For many millions of years, the Old Man of the Mountain stared unflinchingly across Franconia Notch (a few miles north of the superb Flume Gorge) perched precariously on an upper granite wall, almost 400 metres from the base of the gorge. The Old Man had the enigmatic look of a craggy Mona Lisa, neither smiling nor frowning. His fixed gaze oversaw a park full of great walking trails, fine forests, narrow niches and crevices and thunderous cascades from the heavy winter snows. His sturdy reliable form was appropriately adopted as the state symbol for New Hampshire, colloquially described as the Granite State.
His image was popularised on stamps, licence plates, highway markers, souvenirs and a US quarter coin. Indeed, it seemed difficult to move more than a few metres anywhere in the state without sighting his familiar fatherly image.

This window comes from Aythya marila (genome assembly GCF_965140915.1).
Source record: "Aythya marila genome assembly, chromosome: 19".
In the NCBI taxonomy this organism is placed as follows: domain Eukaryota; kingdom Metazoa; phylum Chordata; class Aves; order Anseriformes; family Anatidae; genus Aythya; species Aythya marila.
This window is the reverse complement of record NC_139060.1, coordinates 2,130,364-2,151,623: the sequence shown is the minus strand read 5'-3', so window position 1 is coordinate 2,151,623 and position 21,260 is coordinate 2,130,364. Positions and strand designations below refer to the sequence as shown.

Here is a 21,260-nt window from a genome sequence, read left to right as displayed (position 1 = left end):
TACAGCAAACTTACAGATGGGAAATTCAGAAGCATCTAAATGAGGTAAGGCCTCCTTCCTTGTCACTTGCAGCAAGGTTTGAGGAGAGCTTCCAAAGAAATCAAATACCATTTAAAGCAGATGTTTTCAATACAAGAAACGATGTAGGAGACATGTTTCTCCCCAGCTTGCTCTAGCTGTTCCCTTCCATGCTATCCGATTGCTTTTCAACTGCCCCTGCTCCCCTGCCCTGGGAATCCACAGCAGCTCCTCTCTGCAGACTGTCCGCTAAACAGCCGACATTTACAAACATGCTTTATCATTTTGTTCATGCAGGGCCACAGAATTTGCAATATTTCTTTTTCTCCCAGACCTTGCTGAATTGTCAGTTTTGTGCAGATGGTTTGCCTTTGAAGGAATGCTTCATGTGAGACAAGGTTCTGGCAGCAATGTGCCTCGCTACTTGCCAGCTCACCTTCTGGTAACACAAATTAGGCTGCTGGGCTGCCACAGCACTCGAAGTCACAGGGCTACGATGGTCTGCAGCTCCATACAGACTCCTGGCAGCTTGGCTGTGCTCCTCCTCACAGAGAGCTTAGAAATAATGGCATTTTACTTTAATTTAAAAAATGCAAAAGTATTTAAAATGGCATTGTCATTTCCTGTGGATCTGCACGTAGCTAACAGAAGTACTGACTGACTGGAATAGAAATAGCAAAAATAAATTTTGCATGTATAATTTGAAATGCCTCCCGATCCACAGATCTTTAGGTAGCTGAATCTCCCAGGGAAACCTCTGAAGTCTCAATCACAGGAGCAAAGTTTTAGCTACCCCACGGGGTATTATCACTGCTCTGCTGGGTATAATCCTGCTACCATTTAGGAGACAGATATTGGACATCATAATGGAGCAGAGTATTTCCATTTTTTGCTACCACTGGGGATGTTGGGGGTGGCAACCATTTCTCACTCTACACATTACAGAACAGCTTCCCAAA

Daniel Webster, a New Hampshire statesman ensured the Old Man's fame when he grandly said "Men hang out their signs indicative of their respective trades; shoemakers hang out a gigantic shoe; jewelers a monster watch, and the dentist hangs out a gold tooth; but in the mountains of New Hampshire, God Almighty has hung out a sign to show that there He makes men."
Sadly despite every effort to stabilise and support the aged figure with cables and concrete, he sadly toppled from his stately perch some five years ago, in May, 2003.
It seems appropriate to remember this fine New England gentleman on Thanksgiving Day.